The knowledge of the limit concentration clim, at which non-Newtonian properties occur, is an important issue when considering the hydraulic gradient value concerning mixture flow. The method suggested by Ting and Lauebbers was used to estimate the limit concentration value [7]. According to this method, non-Newtonian properties will occur in the mixture when the viscosity relation of relative µr to volume concentration in the function of volume concentration proceeds towards zero. This method was earlier used for estimating the limit concentration for the mixtures of post-flotation waste material of copper ore [5]. It is illustrated by diagram in Figure 8.

Fig. 8. Estimation of limit concentration by Ting and Lauebbers method (left - for copper ore tailings [7], right - for fly-ash B and water mixture)

The diagram of the function mentioned earlier for ash B, is presented in Figure 8. It is clear that the non-Newtonian properties for mixture of water and ash B will occur when the volume concentration is equal to 0.47. These results confirm the experimental research of these mixtures’ flow in pipelines. The results of the hydraulic gradient measurements for ash B flow in pipeline with a diameter of 50 mm, is presented in Figure 5, and indicates that the mixture, with a concentration 0.49 has non-Newtonian properties, and the mixture with a concentration of 0.45 has the properties of Newtonian fluid. It testifies to the correctness of the estimated limit concentration for this ash mixture calculated by Ting and Lauebbers’ method, which amounts to clim~0.47.

On the basis of these experimental results it can be agreed that the method suggested by Ting and Laubbers can be used for the value estimation of the limit concentration clim of the non-Newtonian property occurrence of fluid-particulate solid mixtures.


The density profile in the vertical axis of the pipeline (called the density profile further on) is the parameter characterizing the density distribution in the pipeline cross-section. This is the relationship between the mean cross-section density of the hydromixture along a given horizontal chord and its relative distance from bottom y/D, expressed by the ratio of this distance y to the pipeline diameter D. The profile was determined by means of the radiometric scanning method. This method, presented in detail in papers [4,6], consists in the narrow beam gammascopy, along chosen chords of the pipeline cross-section respectively. Applying the law of the gamma radiation absorption in the matter, it is possible to determine a time- averaged density of the hydromixture along a given chord. For a set of measurements conducted for a system of horizontal chords, a density profile along the vertical axis of the pipeline can be determined (Figure 9).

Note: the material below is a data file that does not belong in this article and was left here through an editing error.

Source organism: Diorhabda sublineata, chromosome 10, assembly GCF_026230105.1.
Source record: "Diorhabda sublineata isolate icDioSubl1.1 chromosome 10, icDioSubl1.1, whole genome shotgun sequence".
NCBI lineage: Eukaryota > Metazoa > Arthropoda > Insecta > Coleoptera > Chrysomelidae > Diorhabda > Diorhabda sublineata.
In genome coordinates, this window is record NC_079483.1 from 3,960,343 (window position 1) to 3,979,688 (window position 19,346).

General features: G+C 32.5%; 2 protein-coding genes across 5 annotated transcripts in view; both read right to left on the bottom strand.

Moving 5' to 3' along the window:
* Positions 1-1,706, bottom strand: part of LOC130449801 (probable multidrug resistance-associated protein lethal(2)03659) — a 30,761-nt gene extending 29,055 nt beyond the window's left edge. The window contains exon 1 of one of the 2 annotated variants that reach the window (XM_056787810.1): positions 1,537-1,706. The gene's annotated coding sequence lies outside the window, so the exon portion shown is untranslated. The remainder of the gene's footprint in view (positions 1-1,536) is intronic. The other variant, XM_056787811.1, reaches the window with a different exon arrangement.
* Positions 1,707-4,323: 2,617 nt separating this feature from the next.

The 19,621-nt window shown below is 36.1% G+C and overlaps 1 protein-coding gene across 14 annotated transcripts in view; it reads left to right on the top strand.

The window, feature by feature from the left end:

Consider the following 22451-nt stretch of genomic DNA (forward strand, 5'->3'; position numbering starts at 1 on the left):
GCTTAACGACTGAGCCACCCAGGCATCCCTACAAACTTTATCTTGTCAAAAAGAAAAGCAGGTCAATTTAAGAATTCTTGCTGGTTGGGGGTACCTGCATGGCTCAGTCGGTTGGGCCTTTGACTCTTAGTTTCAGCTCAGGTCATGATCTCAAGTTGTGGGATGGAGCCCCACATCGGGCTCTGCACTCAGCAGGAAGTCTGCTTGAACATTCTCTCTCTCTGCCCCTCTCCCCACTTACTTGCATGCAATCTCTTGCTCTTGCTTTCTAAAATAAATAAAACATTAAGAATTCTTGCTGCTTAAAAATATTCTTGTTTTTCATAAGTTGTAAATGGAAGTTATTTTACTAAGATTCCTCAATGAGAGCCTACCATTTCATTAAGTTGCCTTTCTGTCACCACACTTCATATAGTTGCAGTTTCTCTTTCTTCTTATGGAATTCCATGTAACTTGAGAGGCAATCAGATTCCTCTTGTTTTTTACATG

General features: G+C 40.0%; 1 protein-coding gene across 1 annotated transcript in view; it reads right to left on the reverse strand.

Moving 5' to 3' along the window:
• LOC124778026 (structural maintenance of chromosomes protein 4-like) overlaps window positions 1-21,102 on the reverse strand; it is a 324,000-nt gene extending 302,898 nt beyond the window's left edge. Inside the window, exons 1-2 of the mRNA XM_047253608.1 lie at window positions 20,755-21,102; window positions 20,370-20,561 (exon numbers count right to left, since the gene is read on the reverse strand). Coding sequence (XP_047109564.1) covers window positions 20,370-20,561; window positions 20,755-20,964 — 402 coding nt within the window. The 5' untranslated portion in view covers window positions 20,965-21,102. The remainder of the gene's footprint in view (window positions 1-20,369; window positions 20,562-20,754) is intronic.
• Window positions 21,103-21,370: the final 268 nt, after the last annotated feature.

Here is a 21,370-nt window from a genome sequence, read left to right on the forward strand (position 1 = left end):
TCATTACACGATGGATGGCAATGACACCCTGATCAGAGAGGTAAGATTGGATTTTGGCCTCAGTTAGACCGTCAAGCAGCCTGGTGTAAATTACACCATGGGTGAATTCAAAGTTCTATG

Fig. 9. Measurement of density profile in vertical axis by scanning radiometric method

a - schema (1-radioactive source, 2-source container lead, 3-scintillation counter, 4-clamping ring, 5-adjusting screw, 6-clamping screw, 7-support, 8-driving screw, 9-driving motor, 10-collimator, 11-pipeline)

b - view

The results of the measurements of density profiles in a pipeline with a diameter of 207 mm, are presented in Figure 10. The mixture profiles of the particular mean density were measured for several velocities; yet, only density profiles for limit velocity and the maximum measured velocity were presented in the pictures in order to increase the picture clarity. The profiles for intermediate velocities are to be found in the area specified by values presented in the diagrams. These results lead to the conclusion that ash-water mixtures behave like pseudo-homogeneous fluids. Only for lower average densities, does the density profile for velocities close to the limit velocity demonstrate a slight deviation from the profile characteristic of a homogeneous fluid. This deviation disappears, however, at an insignificant flow increase, at which the density profiles reveal a tendency to isotropicity.

Fig.10. Density distribution of ash-water mixture in vertical axis in a pipeline of D=207 mm